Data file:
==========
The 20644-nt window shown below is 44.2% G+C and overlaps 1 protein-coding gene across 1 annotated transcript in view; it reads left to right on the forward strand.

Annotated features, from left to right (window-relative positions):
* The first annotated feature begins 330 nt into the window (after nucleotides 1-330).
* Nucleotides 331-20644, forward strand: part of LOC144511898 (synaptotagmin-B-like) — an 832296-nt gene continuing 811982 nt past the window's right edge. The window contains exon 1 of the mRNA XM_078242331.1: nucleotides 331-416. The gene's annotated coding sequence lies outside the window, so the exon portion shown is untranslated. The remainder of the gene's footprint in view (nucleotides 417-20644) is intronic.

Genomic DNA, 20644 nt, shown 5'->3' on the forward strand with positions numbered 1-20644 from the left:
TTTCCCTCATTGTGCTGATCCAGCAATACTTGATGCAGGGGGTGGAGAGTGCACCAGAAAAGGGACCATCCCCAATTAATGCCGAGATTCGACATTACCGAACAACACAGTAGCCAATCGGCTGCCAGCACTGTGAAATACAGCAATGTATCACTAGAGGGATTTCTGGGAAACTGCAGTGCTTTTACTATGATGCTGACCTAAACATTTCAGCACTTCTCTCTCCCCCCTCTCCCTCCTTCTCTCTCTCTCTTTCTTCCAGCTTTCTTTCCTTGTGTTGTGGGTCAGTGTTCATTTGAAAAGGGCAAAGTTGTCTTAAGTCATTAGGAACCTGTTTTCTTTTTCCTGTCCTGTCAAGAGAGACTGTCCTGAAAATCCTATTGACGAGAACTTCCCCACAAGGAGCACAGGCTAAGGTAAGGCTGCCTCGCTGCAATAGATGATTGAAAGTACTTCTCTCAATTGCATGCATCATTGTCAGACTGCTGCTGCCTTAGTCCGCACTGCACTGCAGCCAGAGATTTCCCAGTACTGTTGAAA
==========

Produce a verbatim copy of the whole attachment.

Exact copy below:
The 20644-nt window shown below is 44.2% G+C and overlaps 1 protein-coding gene across 1 annotated transcript in view; it reads left to right on the forward strand.

Annotated features, from left to right (window-relative positions):
* The first annotated feature begins 330 nt into the window (after nucleotides 1-330).
* Nucleotides 331-20644, forward strand: part of LOC144511898 (synaptotagmin-B-like) — an 832296-nt gene continuing 811982 nt past the window's right edge. The window contains exon 1 of the mRNA XM_078242331.1: nucleotides 331-416. The gene's annotated coding sequence lies outside the window, so the exon portion shown is untranslated. The remainder of the gene's footprint in view (nucleotides 417-20644) is intronic.

Genomic DNA, 20644 nt, shown 5'->3' on the forward strand with positions numbered 1-20644 from the left:
TTTCCCTCATTGTGCTGATCCAGCAATACTTGATGCAGGGGGTGGAGAGTGCACCAGAAAAGGGACCATCCCCAATTAATGCCGAGATTCGACATTACCGAACAACACAGTAGCCAATCGGCTGCCAGCACTGTGAAATACAGCAATGTATCACTAGAGGGATTTCTGGGAAACTGCAGTGCTTTTACTATGATGCTGACCTAAACATTTCAGCACTTCTCTCTCCCCCCTCTCCCTCCTTCTCTCTCTCTCTTTCTTCCAGCTTTCTTTCCTTGTGTTGTGGGTCAGTGTTCATTTGAAAAGGGCAAAGTTGTCTTAAGTCATTAGGAACCTGTTTTCTTTTTCCTGTCCTGTCAAGAGAGACTGTCCTGAAAATCCTATTGACGAGAACTTCCCCACAAGGAGCACAGGCTAAGGTAAGGCTGCCTCGCTGCAATAGATGATTGAAAGTACTTCTCTCAATTGCATGCATCATTGTCAGACTGCTGCTGCCTTAGTCCGCACTGCACTGCAGCCAGAGATTTCCCAGTACTGTTGAAA